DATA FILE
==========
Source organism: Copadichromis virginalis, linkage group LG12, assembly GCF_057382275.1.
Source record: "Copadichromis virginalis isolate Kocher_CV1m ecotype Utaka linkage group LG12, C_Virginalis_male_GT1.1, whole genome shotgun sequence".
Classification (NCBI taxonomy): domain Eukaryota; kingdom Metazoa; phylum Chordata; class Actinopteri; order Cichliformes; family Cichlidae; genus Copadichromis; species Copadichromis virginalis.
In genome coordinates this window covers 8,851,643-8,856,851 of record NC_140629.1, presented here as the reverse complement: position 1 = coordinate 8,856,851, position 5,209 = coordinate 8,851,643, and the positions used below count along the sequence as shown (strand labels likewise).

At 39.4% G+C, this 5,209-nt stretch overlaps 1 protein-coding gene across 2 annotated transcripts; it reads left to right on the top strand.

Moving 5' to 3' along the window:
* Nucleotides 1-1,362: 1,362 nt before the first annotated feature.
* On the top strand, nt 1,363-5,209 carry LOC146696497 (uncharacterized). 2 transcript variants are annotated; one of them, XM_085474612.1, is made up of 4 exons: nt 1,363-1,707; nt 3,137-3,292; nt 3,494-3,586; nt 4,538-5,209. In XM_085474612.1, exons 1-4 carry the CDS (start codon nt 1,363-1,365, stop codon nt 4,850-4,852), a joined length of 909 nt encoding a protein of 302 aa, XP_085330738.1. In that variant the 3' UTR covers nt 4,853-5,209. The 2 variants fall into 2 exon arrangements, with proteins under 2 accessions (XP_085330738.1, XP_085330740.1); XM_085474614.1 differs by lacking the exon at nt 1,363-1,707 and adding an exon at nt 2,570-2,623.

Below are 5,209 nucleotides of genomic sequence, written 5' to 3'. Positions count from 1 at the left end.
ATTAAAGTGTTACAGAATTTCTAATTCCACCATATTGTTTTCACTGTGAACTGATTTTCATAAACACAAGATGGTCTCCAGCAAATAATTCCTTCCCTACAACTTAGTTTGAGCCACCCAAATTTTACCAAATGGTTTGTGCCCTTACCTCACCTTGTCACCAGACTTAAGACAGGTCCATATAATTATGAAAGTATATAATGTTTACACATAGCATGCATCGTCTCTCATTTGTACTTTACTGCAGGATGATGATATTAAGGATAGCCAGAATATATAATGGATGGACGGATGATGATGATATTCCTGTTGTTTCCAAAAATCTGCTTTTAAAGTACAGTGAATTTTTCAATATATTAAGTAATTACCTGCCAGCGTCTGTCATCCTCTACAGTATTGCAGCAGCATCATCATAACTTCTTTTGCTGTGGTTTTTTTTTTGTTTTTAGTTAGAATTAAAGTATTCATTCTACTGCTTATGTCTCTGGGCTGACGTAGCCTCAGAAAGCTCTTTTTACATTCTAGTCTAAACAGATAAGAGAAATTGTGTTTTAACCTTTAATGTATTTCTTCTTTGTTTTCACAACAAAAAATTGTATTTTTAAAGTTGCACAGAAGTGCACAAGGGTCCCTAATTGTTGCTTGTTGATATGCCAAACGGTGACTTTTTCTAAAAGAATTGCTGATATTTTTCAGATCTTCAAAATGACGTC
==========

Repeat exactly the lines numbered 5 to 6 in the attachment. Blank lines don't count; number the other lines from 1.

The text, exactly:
At 39.4% G+C, this 5,209-nt stretch overlaps 1 protein-coding gene across 2 annotated transcripts; it reads left to right on the top strand.

Moving 5' to 3' along the window: